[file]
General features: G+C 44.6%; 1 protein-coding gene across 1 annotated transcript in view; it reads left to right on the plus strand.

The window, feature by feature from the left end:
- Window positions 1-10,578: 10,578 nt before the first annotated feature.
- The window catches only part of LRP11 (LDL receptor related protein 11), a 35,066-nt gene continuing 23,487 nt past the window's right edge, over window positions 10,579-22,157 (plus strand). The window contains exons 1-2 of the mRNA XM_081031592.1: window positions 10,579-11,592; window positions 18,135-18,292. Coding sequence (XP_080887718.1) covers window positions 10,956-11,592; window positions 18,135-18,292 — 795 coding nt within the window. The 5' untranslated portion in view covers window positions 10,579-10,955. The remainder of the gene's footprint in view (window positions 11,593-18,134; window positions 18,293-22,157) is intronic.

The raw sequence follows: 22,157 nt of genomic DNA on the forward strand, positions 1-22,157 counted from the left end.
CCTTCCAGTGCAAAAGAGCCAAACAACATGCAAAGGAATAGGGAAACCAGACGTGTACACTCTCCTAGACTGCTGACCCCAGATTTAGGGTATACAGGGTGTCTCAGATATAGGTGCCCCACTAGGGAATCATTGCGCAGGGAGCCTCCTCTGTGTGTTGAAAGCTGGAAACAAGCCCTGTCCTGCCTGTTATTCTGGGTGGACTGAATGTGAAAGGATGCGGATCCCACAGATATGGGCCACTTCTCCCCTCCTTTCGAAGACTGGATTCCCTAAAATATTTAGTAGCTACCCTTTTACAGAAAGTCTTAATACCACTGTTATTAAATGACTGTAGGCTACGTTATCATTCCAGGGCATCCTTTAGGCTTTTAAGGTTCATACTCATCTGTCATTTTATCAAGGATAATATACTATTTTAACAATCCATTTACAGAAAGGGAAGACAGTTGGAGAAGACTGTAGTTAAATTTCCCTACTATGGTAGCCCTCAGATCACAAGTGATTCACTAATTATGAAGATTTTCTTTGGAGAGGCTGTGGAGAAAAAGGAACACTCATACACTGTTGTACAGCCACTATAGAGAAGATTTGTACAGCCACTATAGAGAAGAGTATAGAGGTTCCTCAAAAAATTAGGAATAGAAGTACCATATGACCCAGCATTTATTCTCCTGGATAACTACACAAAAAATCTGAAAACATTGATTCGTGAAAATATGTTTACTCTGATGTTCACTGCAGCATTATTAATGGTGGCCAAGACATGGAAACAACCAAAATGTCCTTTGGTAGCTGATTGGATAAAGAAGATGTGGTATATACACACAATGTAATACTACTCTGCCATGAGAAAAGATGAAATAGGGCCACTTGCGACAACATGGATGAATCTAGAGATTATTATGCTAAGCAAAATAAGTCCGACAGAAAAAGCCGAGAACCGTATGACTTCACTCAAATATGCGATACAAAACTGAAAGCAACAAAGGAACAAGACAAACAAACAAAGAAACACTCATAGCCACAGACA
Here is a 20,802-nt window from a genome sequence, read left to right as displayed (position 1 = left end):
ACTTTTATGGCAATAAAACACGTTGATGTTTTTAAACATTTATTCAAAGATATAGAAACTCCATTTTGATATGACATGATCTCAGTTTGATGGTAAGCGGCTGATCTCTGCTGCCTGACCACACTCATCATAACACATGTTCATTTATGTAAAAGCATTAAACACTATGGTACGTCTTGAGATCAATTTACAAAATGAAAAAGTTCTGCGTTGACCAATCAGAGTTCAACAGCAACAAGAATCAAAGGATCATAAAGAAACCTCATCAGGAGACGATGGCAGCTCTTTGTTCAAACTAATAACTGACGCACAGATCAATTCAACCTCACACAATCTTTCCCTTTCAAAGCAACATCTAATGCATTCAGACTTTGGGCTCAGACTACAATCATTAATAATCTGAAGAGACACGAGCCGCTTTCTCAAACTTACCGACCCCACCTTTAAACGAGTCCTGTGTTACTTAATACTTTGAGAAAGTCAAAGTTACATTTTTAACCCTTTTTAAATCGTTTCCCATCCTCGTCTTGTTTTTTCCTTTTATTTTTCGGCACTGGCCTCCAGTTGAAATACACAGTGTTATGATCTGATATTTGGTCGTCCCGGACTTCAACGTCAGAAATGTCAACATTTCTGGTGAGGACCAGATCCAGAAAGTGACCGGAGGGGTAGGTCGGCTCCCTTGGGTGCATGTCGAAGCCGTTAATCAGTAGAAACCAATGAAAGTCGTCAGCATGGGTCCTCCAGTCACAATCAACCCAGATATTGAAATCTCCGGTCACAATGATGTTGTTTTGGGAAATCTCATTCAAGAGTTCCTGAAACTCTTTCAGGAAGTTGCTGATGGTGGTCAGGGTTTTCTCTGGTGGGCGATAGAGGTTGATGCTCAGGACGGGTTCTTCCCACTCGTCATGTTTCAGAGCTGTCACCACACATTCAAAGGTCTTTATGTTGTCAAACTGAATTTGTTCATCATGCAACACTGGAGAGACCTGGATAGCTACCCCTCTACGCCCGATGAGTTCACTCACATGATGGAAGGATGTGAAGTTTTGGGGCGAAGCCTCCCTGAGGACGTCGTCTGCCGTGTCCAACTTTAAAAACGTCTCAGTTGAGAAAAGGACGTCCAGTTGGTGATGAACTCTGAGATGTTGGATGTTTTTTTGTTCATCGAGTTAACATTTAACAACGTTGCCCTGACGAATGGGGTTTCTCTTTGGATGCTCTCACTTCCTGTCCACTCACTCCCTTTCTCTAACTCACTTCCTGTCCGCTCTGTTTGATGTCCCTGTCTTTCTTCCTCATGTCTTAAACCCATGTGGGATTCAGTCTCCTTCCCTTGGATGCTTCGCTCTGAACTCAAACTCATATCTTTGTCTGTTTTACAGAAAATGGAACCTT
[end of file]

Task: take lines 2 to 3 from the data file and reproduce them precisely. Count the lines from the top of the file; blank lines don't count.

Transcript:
The window, feature by feature from the left end:
- Window positions 1-10,578: 10,578 nt before the first annotated feature.